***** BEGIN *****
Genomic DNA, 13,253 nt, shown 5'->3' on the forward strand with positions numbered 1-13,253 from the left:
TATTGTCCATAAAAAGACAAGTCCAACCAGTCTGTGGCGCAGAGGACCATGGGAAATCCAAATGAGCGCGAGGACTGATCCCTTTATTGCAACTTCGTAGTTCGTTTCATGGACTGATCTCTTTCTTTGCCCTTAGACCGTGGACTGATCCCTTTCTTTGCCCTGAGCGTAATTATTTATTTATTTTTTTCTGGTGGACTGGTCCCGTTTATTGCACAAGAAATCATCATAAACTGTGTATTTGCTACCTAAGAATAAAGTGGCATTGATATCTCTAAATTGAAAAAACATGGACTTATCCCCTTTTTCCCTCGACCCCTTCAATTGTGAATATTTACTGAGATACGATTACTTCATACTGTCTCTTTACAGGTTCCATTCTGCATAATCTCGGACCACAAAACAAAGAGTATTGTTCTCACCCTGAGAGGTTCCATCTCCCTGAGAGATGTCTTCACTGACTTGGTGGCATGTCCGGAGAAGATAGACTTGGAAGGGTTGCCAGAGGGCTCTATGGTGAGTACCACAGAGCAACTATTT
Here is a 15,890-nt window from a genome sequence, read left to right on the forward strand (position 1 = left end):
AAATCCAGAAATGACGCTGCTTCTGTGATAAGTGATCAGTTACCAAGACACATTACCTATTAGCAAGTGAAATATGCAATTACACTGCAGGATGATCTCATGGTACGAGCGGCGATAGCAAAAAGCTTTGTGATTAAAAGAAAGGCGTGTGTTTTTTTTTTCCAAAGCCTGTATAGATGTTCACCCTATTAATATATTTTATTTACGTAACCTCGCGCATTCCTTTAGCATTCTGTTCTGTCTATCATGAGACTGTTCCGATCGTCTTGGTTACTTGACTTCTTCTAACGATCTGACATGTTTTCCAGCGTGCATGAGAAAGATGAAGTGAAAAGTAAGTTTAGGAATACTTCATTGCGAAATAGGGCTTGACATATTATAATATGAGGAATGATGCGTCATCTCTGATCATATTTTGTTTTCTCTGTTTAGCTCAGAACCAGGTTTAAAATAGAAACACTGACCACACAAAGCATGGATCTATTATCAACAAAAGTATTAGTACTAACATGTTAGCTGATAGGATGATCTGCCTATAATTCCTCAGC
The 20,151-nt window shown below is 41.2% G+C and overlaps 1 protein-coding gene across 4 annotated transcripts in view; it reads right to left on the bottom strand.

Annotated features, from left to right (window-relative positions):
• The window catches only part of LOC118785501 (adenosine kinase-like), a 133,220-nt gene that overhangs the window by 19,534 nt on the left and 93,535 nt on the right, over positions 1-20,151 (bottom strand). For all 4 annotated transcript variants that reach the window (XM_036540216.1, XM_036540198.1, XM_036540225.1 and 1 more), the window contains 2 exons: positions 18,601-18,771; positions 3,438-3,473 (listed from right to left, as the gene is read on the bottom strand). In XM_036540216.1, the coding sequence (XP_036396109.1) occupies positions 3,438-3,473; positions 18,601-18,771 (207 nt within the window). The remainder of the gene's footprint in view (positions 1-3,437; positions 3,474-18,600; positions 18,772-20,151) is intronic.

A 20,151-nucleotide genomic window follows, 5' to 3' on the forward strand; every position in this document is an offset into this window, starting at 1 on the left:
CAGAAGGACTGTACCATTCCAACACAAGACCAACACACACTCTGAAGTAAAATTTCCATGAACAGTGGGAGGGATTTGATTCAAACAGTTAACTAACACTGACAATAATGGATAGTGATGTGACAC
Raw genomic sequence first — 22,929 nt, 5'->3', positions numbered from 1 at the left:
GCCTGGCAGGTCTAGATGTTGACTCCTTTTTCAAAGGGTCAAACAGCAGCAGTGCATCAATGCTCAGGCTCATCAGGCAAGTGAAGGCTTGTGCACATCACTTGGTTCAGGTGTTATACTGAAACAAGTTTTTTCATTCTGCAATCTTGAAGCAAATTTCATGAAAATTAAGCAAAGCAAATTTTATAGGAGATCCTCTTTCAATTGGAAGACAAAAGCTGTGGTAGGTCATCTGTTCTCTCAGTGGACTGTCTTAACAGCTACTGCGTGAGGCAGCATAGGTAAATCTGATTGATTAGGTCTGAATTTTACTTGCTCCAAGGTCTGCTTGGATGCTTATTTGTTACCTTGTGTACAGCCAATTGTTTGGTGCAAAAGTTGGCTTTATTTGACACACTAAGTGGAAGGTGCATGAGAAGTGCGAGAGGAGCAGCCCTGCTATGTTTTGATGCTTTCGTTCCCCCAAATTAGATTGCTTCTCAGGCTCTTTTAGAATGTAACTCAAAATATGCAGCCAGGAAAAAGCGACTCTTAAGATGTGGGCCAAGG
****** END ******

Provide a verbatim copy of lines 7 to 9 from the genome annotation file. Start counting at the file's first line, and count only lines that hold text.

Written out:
• The window catches only part of LOC118785501 (adenosine kinase-like), a 133,220-nt gene that overhangs the window by 19,534 nt on the left and 93,535 nt on the right, over positions 1-20,151 (bottom strand). For all 4 annotated transcript variants that reach the window (XM_036540216.1, XM_036540198.1, XM_036540225.1 and 1 more), the window contains 2 exons: positions 18,601-18,771; positions 3,438-3,473 (listed from right to left, as the gene is read on the bottom strand). In XM_036540216.1, the coding sequence (XP_036396109.1) occupies positions 3,438-3,473; positions 18,601-18,771 (207 nt within the window). The remainder of the gene's footprint in view (positions 1-3,437; positions 3,474-18,600; positions 18,772-20,151) is intronic.

A 20,151-nucleotide genomic window follows, 5' to 3' on the forward strand; every position in this document is an offset into this window, starting at 1 on the left:
CAGAAGGACTGTACCATTCCAACACAAGACCAACACACACTCTGAAGTAAAATTTCCATGAACAGTGGGAGGGATTTGATTCAAACAGTTAACTAACACTGACAATAATGGATAGTGATGTGACAC